Masking Tape Mania

Unmasking the Mask

One nifty tool that I discovered late in my watercolour journey was masking/artist’s tape. Not only does it instantly help with any paper warping problems, but it also helps you achieve a nice border around your artwork. This is beneficial, especially if you plan on framing it afterwards.

But how about taking an even closer look at this tool? It’s essentially a tool used for masking, and there are a few ways we can explore and use it in a more exciting way. So let’s dive right in, shall we?

Tools

Of course, we can’t start this experiment without masking tape itself. You’re welcome to use artist’s or masking tape – the latter is usually cheaper but is slightly sticker than the former. 

Another option is washi tape, though I find that some washi tapes aren’t sticky enough. However, you can always make sure by testing it on your paper beforehand.

Other than that, you’ll need your watercolour kit – paints, brushes, and paper. And additionally, to add even more interest, get a craft knife and a cutting mat – you can use them to get more complex shapes! You can use scissors too, but they’re often best for cutting straight lines or a slight curve at most.

Warning: If you’re not an adult yet, make sure you have one nearby to supervise with the craft knife. It is incredibly sharp and can be challenging to handle if you’re not used to it! If there’s no adult nearby, or you have unsteady hands in general, then you can leave it out.

Masking Methods

Once you have all your tools, you can start exploring! There are several ways to approach this: 

1. The pattern method

This is the easiest out of all the methods. It's pretty much just using the tape in its simplest form. You can cut out strips of tape to paint stripes or squares of tape and form a sort of chequered pattern or even triangles for a bit of flair. 

Just remember that where you lay down your tape is where the paint can’t reach, so it's essentially doing negative painting for all the following methods that involve masking tape.

If you have perforated tape like I do, it helps in cutting down the cutting time! And you don’t necessarily have to arrange everything in a pattern; sometimes, a little randomness can look good, too.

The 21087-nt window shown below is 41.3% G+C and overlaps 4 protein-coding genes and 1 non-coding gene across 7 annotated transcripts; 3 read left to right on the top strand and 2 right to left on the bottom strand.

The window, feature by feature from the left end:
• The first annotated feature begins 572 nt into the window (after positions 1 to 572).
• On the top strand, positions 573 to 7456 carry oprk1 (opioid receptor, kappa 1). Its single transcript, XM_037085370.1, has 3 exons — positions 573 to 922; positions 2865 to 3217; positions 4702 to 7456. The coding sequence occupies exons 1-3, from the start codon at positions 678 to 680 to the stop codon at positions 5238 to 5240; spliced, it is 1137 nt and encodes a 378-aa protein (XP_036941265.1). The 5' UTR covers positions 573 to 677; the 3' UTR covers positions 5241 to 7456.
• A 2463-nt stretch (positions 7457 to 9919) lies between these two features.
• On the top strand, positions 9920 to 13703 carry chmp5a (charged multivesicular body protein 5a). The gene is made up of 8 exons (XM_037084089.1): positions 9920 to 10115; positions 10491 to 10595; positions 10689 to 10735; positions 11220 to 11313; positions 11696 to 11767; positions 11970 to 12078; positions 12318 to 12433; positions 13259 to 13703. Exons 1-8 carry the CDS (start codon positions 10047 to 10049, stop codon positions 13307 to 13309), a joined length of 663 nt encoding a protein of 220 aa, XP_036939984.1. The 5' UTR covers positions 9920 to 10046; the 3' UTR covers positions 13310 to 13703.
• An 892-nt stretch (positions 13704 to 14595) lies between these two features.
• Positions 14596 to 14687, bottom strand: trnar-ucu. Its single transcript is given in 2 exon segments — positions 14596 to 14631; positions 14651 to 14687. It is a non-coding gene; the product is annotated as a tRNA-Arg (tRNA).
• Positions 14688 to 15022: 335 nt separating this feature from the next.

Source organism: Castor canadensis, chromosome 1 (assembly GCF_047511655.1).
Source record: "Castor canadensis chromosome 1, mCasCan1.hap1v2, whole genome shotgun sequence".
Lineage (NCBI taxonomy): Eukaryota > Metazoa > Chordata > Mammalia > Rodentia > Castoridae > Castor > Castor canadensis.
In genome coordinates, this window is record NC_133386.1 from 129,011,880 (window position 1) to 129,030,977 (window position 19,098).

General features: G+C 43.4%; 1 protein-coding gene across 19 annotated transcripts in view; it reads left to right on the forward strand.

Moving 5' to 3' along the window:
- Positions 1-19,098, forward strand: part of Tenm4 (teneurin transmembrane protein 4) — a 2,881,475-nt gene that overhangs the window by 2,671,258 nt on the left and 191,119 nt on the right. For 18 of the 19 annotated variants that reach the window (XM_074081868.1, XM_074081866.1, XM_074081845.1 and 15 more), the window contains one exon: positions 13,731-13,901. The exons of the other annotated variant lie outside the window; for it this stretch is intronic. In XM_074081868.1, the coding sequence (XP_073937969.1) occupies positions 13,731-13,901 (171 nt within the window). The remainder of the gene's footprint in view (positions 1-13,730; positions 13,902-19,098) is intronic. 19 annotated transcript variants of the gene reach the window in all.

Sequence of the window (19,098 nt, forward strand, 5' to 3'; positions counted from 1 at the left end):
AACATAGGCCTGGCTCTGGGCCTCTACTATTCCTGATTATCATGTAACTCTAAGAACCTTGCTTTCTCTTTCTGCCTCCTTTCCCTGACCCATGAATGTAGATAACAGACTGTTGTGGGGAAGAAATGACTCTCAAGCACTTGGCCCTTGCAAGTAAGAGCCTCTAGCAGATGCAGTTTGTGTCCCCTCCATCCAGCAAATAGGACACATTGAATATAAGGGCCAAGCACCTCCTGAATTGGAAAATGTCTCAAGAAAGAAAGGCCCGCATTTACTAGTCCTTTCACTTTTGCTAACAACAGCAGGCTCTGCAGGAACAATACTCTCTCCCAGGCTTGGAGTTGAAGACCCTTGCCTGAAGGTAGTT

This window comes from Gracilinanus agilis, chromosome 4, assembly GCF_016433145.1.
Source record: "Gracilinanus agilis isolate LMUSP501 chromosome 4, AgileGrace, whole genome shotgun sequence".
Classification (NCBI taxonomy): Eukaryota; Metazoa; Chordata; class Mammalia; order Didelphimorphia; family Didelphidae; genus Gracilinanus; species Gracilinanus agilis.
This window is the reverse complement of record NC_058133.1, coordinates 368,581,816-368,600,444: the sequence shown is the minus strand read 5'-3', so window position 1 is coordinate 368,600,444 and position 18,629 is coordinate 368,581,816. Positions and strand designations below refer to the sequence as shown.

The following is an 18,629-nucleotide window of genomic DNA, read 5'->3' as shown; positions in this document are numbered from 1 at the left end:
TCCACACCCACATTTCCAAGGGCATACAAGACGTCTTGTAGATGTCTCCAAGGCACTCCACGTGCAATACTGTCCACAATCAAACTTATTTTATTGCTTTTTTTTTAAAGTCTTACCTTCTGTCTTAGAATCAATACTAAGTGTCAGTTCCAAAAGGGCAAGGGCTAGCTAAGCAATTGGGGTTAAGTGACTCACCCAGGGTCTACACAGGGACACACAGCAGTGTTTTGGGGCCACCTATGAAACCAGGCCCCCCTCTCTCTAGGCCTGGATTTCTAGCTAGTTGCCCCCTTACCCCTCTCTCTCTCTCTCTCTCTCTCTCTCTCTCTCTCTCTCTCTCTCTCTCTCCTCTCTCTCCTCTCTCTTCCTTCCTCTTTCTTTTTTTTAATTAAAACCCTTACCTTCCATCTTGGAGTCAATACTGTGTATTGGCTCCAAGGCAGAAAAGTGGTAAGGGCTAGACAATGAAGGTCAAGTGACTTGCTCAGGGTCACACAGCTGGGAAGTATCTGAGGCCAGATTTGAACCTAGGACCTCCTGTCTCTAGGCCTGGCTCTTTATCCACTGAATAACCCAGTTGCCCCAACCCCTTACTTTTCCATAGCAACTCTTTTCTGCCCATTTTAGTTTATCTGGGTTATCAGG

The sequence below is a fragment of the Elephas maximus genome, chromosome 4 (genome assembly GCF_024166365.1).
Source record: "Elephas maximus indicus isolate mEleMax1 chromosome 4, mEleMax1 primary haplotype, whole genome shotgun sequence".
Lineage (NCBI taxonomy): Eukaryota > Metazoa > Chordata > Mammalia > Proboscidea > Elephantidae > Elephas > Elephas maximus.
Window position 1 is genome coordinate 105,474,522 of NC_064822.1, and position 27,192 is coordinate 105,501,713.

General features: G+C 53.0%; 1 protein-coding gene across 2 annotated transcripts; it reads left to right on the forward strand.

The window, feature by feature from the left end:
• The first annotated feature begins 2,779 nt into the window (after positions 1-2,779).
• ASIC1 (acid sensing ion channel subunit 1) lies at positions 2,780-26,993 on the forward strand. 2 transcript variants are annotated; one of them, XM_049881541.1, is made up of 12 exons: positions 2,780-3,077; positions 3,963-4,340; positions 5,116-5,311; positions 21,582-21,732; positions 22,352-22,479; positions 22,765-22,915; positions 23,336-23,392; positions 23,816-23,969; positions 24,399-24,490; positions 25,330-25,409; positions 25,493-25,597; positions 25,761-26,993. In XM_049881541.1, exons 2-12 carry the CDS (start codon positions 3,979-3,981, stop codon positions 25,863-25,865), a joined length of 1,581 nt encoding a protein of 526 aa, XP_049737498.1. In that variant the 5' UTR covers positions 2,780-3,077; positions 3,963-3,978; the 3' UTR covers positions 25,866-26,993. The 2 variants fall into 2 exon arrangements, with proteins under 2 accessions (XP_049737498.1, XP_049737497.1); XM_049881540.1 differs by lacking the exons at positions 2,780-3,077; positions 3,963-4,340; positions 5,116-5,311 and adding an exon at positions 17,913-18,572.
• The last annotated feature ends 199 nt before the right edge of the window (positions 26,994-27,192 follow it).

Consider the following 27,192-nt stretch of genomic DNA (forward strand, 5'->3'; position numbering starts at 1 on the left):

2. The building method

This requires a little more skill, as you’re essentially drawing out more complex shapes with short lines plus a bunch of simple shapes. Make sure your scissors are sharp! You’re building up your smaller shapes to form a larger, more complex one, so take your time to cut out the right shapes.

3. The craft knife method

To do this, tape some of your masking tape onto your cutting mat and cut out the shape you want using the craft knife.

This works best if you have a wider gauge of tape (at least 1” or wider). And because the tape will still be sticky, you can re-stick it onto your watercolour paper and paint inside the shape you just cut out! 

Just beware that any really thin lines or delicate shapes might tear when you transfer the tape. Be very careful when transferring and repositioning your tape.

Bonus tip: If you’ve got good control, you could try sticking the masking tape straight on top of your paper and gently cut out the shape before peeling it out and painting over it. It requires a steady and light hand, as you don’t want to cut the paper underneath accidentally. 

As for your paints, you’re free to choose whichever colours you want, whether you’re blending them via the wet-in-wet technique or whether you’re using the colours as they are. You could even work in some depth by painting in layers!

You can do this by painting a layer of paint, let it dry, then tape off the areas you wish to keep that first layer of colour before glazing a different colour of paint on top. 

(Make sure you’re glazing compatible colours, or they may clash! You can learn more about colour theory via this blog post.)

Tip: If you find that the paint is going under your tape, it probably means your tape isn’t sticky enough, or you didn’t press it down hard enough. And if all else fails, try using hot press paper instead of cold press. Hot press paper has a smoother surface and will lower the chance of letting the paint flow into the paper’s surface. 

The Final Reveal

As always, the most satisfying part is peeling off the final layer of masking tape. Did it turn out as you hoped? 

In a way, playing around with masking tape is pretty similar to lino-printing or screen-printing. It uses the same principles of negative space, plus each subsequent layer aims to add more colour and depth to the overall painting. 

If you’re planning to paint a cool background, then that’s completely fine, too! You could always add a final subject in ink or detailed watercolour lines for something that looks pretty modern. You could also let the shapes you created speak to you more abstractly.

Last but not least, if you’re interested in different masking techniques, check out this blog post about masking fluid! And feel free to keep practising and exploring – that’s what makes us better artists, after all. 

Have you tried using masking or artist’s tape in a wacky and creative way before? What is your favourite method of creating the shapes you want to mask? Let us know in the comments below!

Nicola Tsoi is a practising graphic designer and illustrator based in Hong Kong. During her downtime, she likes to watch birds do funny things, search for stories, and bake up a storm. She keeps a pet sourdough starter named Doughy. 
 
Tagged with: Art Tips
Share:

Older Post Newer Post

0 Comments

There are no comments yet. Be the first one to post one!

Leave a comment

Please note, comments must be approved before they are published.